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Saru

Official UM Trivia Thread

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Pale_Horse
Who was the first American to walk in space?

A: Edward White, 1965

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snuffypuffer
Who was the first American to walk in space?

A: Edward White, 1965

You're right, Pale Horse, free cheese for you. laugh.gif

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Pale_Horse
Q: What was the shortest war in recorded history?

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schadeaux

Q: What was the shortest war in recorded history?

A. The war between England and Zanzibar, 25 August, 1896, from 9:02 - 9:40 AM. A whopping 38 minutes!

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Pale_Horse
Q: What was the shortest war in recorded history?

A. The war between England and Zanzibar, 25 August, 1896, from 9:02 - 9:40 AM. A whopping 38 minutes!

Correct thumbsup.gif

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djdodo
Q. Who Invented Lasagna?

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Pale_Horse

Q. Who Invented Lasagna?

A: As for the origins of pasta, we should run several tracks: certainly an Etruscan one, then Roman, Arabian and, may be, a Chinese one.

Etruscan archaeological findings, mainly in Cerveteri (near to Rome), display stucco relieves of several tools used for home pasta-making. They were pasta ribbons, called lágana by the Romans, from where the present name lasagna comes. Apicio, roman writer of the 1st century a.C. describes lágana in its book De re coquinaria.

The Chinese track: while it is been definitively ascertained that it wasn't Marco Polo to import the use of spaghetti from China, it also seems certain that the use of pasta in China roots extremely far back.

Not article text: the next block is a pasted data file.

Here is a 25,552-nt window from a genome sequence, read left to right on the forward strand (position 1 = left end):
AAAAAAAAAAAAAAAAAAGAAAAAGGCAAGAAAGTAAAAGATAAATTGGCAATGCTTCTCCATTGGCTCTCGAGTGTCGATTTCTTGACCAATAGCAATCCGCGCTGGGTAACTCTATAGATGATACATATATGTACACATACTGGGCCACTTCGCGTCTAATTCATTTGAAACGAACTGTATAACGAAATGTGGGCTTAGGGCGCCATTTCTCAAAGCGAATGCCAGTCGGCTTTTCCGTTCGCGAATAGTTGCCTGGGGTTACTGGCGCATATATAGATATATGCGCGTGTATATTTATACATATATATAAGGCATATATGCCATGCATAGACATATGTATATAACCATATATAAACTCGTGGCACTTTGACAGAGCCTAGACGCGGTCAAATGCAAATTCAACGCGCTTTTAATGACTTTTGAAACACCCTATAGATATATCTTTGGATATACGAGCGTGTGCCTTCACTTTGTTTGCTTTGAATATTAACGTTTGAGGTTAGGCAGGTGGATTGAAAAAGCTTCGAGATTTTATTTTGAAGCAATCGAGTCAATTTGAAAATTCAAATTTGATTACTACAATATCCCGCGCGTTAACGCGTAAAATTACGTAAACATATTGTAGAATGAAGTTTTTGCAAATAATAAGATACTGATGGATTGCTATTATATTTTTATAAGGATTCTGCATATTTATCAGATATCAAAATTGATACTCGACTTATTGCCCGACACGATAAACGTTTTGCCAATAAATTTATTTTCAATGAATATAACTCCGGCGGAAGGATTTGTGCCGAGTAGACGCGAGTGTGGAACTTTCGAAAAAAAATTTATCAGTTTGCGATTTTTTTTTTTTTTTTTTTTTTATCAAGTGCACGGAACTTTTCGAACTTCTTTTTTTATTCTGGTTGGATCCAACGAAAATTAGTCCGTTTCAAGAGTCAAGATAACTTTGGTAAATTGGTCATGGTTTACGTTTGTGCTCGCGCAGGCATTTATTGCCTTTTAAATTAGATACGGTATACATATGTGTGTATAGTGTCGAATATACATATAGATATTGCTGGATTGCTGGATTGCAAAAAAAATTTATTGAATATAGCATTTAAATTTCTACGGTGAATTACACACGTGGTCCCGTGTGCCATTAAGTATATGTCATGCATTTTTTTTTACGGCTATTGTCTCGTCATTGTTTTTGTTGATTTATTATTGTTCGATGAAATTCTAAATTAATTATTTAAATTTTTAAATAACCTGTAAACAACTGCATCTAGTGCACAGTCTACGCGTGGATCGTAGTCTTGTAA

More documented is the Arabian track: it seems, in fact, that stipes of dried pasta were included in the staples that ships and caravans used to take away already before the year 1,000 a.C., in the period of the huge Islamic expansion. Particularly the Arab geographer Al Idrisi wrote around the year 1,150 that this flour based food in the shape of strings was called tria in Arabic and much of it was produced in Palermo, Trabia locality (Sicily).

Gleaned from a pasta history site.

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djdodo
Q. Who Invented Lasagna?

A: As for the origins of pasta, we should run several tracks: certainly an Etruscan one, then Roman, Arabian and, may be, a Chinese one.

Etruscan archaeological findings, mainly in Cerveteri (near to Rome), display stucco relieves of several tools used for home pasta-making. They were pasta ribbons, called lágana by the Romans, from where the present name lasagna comes. Apicio, roman writer of the 1st century a.C. describes lágana in its book De re coquinaria.

The Chinese track: while it is been definitively ascertained that it wasn't Marco Polo to import the use of spaghetti from China, it also seems certain that the use of pasta in China roots extremely far back.

More documented is the Arabian track: it seems, in fact, that stipes of dried pasta were included in the staples that ships and caravans used to take away already before the year 1,000 a.C., in the period of the huge Islamic expansion. Particularly the Arab geographer Al Idrisi wrote around the year 1,150 that this flour based food in the shape of strings was called tria in Arabic and much of it was produced in Palermo, Trabia locality (Sicily).

Gleaned from a pasta history site.

good answer .. wink2.gif

but still not correct .. sorry .. dontgetit.gif